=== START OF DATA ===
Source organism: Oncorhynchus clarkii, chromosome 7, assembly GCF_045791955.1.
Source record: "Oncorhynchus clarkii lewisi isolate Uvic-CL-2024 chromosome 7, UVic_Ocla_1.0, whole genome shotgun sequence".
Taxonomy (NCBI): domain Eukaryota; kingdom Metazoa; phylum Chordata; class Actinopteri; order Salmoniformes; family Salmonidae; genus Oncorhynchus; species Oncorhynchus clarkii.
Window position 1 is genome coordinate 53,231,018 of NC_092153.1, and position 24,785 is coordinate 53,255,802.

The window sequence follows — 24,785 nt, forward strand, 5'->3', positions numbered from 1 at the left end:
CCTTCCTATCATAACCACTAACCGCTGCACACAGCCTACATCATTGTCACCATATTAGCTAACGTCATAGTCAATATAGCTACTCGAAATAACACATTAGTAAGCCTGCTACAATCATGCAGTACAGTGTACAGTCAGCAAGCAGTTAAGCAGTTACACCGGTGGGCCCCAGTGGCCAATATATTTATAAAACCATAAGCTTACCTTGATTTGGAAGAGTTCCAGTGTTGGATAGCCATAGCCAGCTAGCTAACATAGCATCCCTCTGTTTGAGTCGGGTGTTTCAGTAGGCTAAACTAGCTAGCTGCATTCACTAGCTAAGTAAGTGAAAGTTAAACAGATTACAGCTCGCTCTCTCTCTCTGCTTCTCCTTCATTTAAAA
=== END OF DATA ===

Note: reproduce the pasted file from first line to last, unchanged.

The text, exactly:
Source organism: Oncorhynchus clarkii, chromosome 7, assembly GCF_045791955.1.
Source record: "Oncorhynchus clarkii lewisi isolate Uvic-CL-2024 chromosome 7, UVic_Ocla_1.0, whole genome shotgun sequence".
Taxonomy (NCBI): domain Eukaryota; kingdom Metazoa; phylum Chordata; class Actinopteri; order Salmoniformes; family Salmonidae; genus Oncorhynchus; species Oncorhynchus clarkii.
Window position 1 is genome coordinate 53,231,018 of NC_092153.1, and position 24,785 is coordinate 53,255,802.

The window sequence follows — 24,785 nt, forward strand, 5'->3', positions numbered from 1 at the left end:
CCTTCCTATCATAACCACTAACCGCTGCACACAGCCTACATCATTGTCACCATATTAGCTAACGTCATAGTCAATATAGCTACTCGAAATAACACATTAGTAAGCCTGCTACAATCATGCAGTACAGTGTACAGTCAGCAAGCAGTTAAGCAGTTACACCGGTGGGCCCCAGTGGCCAATATATTTATAAAACCATAAGCTTACCTTGATTTGGAAGAGTTCCAGTGTTGGATAGCCATAGCCAGCTAGCTAACATAGCATCCCTCTGTTTGAGTCGGGTGTTTCAGTAGGCTAAACTAGCTAGCTGCATTCACTAGCTAAGTAAGTGAAAGTTAAACAGATTACAGCTCGCTCTCTCTCTCTGCTTCTCCTTCATTTAAAA